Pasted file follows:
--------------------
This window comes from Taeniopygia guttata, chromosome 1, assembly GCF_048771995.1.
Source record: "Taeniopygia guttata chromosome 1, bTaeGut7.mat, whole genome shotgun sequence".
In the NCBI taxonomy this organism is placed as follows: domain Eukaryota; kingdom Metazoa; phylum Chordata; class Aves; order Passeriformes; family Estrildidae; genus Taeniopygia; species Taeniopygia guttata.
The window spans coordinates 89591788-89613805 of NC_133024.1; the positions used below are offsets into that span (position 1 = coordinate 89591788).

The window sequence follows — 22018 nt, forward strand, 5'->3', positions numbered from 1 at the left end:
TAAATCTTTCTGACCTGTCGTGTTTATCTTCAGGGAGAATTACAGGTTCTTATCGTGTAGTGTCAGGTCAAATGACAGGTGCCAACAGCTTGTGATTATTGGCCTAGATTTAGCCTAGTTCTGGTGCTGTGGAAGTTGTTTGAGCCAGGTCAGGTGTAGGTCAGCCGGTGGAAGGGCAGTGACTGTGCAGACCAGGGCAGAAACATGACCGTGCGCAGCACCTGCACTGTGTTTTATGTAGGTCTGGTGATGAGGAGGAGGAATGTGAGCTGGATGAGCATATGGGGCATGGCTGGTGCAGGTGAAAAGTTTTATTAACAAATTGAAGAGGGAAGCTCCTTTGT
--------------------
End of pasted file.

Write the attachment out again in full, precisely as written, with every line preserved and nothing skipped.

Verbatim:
This window comes from Taeniopygia guttata, chromosome 1, assembly GCF_048771995.1.
Source record: "Taeniopygia guttata chromosome 1, bTaeGut7.mat, whole genome shotgun sequence".
In the NCBI taxonomy this organism is placed as follows: domain Eukaryota; kingdom Metazoa; phylum Chordata; class Aves; order Passeriformes; family Estrildidae; genus Taeniopygia; species Taeniopygia guttata.
The window spans coordinates 89591788-89613805 of NC_133024.1; the positions used below are offsets into that span (position 1 = coordinate 89591788).

The window sequence follows — 22018 nt, forward strand, 5'->3', positions numbered from 1 at the left end:
TAAATCTTTCTGACCTGTCGTGTTTATCTTCAGGGAGAATTACAGGTTCTTATCGTGTAGTGTCAGGTCAAATGACAGGTGCCAACAGCTTGTGATTATTGGCCTAGATTTAGCCTAGTTCTGGTGCTGTGGAAGTTGTTTGAGCCAGGTCAGGTGTAGGTCAGCCGGTGGAAGGGCAGTGACTGTGCAGACCAGGGCAGAAACATGACCGTGCGCAGCACCTGCACTGTGTTTTATGTAGGTCTGGTGATGAGGAGGAGGAATGTGAGCTGGATGAGCATATGGGGCATGGCTGGTGCAGGTGAAAAGTTTTATTAACAAATTGAAGAGGGAAGCTCCTTTGT